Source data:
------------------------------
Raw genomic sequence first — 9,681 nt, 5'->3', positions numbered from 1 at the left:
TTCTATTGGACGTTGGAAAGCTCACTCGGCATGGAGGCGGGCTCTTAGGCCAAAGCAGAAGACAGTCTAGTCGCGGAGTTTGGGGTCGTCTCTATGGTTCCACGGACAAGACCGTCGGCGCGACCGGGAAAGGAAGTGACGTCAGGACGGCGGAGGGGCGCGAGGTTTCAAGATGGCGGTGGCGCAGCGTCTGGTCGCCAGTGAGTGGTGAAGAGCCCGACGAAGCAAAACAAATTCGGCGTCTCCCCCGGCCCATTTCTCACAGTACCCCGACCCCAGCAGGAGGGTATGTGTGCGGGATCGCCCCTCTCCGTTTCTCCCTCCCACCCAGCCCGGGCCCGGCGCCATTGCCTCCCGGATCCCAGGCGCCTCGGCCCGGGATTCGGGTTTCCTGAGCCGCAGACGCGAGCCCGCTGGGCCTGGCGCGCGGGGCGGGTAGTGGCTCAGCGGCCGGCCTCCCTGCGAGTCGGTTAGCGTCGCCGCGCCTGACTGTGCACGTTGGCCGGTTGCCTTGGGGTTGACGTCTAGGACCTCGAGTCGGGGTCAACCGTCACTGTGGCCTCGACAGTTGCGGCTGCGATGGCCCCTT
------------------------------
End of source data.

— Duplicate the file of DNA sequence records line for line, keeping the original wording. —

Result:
Raw genomic sequence first — 9,681 nt, 5'->3', positions numbered from 1 at the left:
TTCTATTGGACGTTGGAAAGCTCACTCGGCATGGAGGCGGGCTCTTAGGCCAAAGCAGAAGACAGTCTAGTCGCGGAGTTTGGGGTCGTCTCTATGGTTCCACGGACAAGACCGTCGGCGCGACCGGGAAAGGAAGTGACGTCAGGACGGCGGAGGGGCGCGAGGTTTCAAGATGGCGGTGGCGCAGCGTCTGGTCGCCAGTGAGTGGTGAAGAGCCCGACGAAGCAAAACAAATTCGGCGTCTCCCCCGGCCCATTTCTCACAGTACCCCGACCCCAGCAGGAGGGTATGTGTGCGGGATCGCCCCTCTCCGTTTCTCCCTCCCACCCAGCCCGGGCCCGGCGCCATTGCCTCCCGGATCCCAGGCGCCTCGGCCCGGGATTCGGGTTTCCTGAGCCGCAGACGCGAGCCCGCTGGGCCTGGCGCGCGGGGCGGGTAGTGGCTCAGCGGCCGGCCTCCCTGCGAGTCGGTTAGCGTCGCCGCGCCTGACTGTGCACGTTGGCCGGTTGCCTTGGGGTTGACGTCTAGGACCTCGAGTCGGGGTCAACCGTCACTGTGGCCTCGACAGTTGCGGCTGCGATGGCCCCTT